Squad is linked to the Warhammer 40k Commander decks and only works on creature spells, creating extra token copies if you pay the squad cost. Replicate used to be tied directly to instants and sorceries, but has since branched out to permanent spells with the addition of Threefold Signal and Hatchery Sliver.

5 Prototype And Evoke

Some mechanics aren't content being kicker, so they reverse the formula. Most prototype and evoke creatures have the more expensive version on their front end, but offer a less powerful version as a cheaper alternative. As it turns out, 'reverse kicker' is still kicker, since they still basically offer a stronger version for more mana.

Evoke cards have more diversity to them, with variable alternate costs that aren't always cheaper than the original casting cost. The Modern Horizons 2 'pitch elementals' are frequently cast for their evoke costs, and you might consider hard-casting one the 'kicked' version.

4 Buyback

Buyback's about as kickery as they come. It's the bear-bones design philosophy of spending extra mana for a bonus effect, in this case returning the buyback spell to the owner's hand. A buyback spell could very easily be rewritten with kicker instead, with rules text that returns the spell to hand after resolving if the kicker cost was paid.

Much like multi-kicker spells, buyback cards often serve as infinite mana sinks that can win games on the spot. Brush with Death and Searing Touch are examples that do a great Comet Storm impression by converting infinite mana into wins.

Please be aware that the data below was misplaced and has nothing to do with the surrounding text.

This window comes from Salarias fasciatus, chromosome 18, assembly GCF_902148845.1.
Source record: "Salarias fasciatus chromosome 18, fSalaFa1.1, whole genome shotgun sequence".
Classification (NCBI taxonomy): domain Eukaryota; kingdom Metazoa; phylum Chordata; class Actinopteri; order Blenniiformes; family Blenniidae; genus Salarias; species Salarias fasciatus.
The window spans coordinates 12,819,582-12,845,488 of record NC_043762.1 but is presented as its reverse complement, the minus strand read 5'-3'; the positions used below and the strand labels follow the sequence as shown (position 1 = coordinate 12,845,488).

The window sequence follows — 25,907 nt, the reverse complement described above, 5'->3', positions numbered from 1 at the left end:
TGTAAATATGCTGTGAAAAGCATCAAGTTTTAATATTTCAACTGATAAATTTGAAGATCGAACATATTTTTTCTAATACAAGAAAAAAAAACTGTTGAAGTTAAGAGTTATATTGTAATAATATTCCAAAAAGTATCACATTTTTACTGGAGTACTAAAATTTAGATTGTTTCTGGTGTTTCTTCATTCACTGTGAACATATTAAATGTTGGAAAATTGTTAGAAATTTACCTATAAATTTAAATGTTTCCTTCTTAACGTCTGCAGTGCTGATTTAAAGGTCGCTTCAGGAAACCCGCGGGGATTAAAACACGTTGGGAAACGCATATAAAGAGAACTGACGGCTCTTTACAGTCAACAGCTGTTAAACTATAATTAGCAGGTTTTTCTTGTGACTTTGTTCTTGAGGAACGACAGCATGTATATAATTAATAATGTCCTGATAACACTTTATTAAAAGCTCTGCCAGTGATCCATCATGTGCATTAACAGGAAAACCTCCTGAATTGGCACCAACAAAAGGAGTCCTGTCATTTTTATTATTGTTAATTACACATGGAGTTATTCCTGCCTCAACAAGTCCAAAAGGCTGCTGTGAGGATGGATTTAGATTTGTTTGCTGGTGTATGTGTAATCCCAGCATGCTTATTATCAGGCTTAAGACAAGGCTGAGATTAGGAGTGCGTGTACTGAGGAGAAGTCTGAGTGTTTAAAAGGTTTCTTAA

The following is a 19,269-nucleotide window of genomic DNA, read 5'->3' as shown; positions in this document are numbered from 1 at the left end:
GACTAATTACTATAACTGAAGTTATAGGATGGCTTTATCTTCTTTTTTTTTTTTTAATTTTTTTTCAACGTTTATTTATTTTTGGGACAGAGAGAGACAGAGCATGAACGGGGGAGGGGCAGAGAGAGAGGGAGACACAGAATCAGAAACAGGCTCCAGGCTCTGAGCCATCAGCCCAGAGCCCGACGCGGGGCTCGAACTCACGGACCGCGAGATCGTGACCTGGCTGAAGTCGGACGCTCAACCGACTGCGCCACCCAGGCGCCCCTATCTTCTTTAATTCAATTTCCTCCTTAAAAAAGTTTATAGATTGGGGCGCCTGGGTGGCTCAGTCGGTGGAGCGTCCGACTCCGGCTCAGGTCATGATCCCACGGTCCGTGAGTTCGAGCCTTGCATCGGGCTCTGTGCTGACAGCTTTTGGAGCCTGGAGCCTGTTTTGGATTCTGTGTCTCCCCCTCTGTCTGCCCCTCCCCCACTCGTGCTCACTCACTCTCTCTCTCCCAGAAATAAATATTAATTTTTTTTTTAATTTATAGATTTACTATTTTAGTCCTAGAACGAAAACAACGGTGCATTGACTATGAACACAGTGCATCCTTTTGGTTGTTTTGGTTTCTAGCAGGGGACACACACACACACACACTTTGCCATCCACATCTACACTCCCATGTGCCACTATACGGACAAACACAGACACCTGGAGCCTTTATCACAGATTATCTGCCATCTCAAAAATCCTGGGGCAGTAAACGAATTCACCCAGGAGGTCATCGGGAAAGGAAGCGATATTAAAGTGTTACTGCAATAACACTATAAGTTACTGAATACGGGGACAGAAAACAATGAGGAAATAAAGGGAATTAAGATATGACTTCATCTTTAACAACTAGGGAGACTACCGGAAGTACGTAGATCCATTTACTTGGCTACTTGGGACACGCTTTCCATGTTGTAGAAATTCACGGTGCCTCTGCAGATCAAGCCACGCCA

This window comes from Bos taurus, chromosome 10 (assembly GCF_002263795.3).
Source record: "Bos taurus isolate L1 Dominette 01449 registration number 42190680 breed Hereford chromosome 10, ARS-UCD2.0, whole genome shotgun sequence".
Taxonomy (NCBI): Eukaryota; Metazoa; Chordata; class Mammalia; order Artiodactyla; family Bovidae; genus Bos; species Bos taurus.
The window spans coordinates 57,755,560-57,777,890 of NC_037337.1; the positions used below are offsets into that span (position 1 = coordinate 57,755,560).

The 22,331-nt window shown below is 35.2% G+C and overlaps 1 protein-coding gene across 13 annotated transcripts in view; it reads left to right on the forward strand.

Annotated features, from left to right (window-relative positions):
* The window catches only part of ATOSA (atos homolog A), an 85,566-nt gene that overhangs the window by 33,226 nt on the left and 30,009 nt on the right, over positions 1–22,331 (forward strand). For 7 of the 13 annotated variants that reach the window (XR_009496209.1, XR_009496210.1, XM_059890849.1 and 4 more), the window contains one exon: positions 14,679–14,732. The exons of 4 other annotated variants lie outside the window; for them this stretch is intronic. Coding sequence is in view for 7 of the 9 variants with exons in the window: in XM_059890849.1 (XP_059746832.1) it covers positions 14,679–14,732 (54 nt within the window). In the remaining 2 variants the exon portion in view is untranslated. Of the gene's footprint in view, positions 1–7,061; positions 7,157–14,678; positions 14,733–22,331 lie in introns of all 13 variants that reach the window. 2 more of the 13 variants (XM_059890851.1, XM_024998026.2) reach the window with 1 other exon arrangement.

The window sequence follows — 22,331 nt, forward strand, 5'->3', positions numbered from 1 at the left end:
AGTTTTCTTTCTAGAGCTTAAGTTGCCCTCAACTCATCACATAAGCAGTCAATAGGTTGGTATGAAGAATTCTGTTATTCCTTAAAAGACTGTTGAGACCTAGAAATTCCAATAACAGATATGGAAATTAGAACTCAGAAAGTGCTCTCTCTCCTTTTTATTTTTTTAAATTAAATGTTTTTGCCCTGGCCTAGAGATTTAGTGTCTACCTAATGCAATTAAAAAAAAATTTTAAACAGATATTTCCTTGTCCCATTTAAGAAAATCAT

3 Extort

Extort only exists on permanents, but it's just a tangential way of granting a kicker ability to your other spells. As long as you control a permanent with extort, each spell you cast comes custom-fitted with a 'kicker' cost of an extra mana for a one-time life drain effect.

Multiple instances of extort on the battlefield are the functional equivalent of giving all of your spells multi-kicker instead. Permanents you control with extort stack, adding further optional mana payments to your spells for bonus drain effects.

2 Casualty

Not all kicker costs have to take the form of extra mana payments. In the case of casualty, the added cost is a sacrificed creature within a certain power bracket, and the reward is a copy of the casualty spell. It's a slight twist on the kicker blueprint, and one that encourages a different deckbuilding approach overall.

Casualty spells sit at the crossroads between spellslinger decks and creature decks, encouraging you to play expendable creatures instead of simply producing extra mana. It's interesting territory, and gives blue decks a more prevalent sacrifice identity.

1 Strive

You know the whole "Superman and Clark Kent in the same room together" joke? That's strive and multi-kicker in a nutshell. Strive allows you to pay a predetermined cost multiple times when casting a spell to increase the number of targets. Sound familiar?

Like overload, strive has fairly narrow design space since it can only exist on targeted spells with effects worth amplifying in the first place. It's not as all-or-nothing as overload though, allowing you to adjust your payments to choose as many or as few targets as you'd like.